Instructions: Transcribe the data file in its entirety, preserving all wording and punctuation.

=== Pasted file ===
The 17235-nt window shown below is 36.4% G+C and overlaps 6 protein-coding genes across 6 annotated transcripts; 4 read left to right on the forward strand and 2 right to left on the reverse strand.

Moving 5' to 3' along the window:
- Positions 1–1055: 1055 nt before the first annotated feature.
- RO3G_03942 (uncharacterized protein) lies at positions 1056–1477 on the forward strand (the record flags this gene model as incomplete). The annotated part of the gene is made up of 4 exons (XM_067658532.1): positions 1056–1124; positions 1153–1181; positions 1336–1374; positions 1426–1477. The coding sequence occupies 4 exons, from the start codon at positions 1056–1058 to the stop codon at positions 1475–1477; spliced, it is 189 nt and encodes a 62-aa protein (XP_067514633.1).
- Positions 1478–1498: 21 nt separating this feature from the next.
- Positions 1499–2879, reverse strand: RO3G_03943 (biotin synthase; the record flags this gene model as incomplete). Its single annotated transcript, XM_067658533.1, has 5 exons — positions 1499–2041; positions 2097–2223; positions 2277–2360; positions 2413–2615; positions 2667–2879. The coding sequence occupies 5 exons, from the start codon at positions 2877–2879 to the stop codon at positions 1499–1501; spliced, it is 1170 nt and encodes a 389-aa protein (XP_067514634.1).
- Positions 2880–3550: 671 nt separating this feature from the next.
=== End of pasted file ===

The 17235-nt window shown below is 36.4% G+C and overlaps 6 protein-coding genes across 6 annotated transcripts; 4 read left to right on the forward strand and 2 right to left on the reverse strand.

Moving 5' to 3' along the window:
- Positions 1–1055: 1055 nt before the first annotated feature.
- RO3G_03942 (uncharacterized protein) lies at positions 1056–1477 on the forward strand (the record flags this gene model as incomplete). The annotated part of the gene is made up of 4 exons (XM_067658532.1): positions 1056–1124; positions 1153–1181; positions 1336–1374; positions 1426–1477. The coding sequence occupies 4 exons, from the start codon at positions 1056–1058 to the stop codon at positions 1475–1477; spliced, it is 189 nt and encodes a 62-aa protein (XP_067514633.1).
- Positions 1478–1498: 21 nt separating this feature from the next.
- Positions 1499–2879, reverse strand: RO3G_03943 (biotin synthase; the record flags this gene model as incomplete). Its single annotated transcript, XM_067658533.1, has 5 exons — positions 1499–2041; positions 2097–2223; positions 2277–2360; positions 2413–2615; positions 2667–2879. The coding sequence occupies 5 exons, from the start codon at positions 2877–2879 to the stop codon at positions 1499–1501; spliced, it is 1170 nt and encodes a 389-aa protein (XP_067514634.1).
- Positions 2880–3550: 671 nt separating this feature from the next.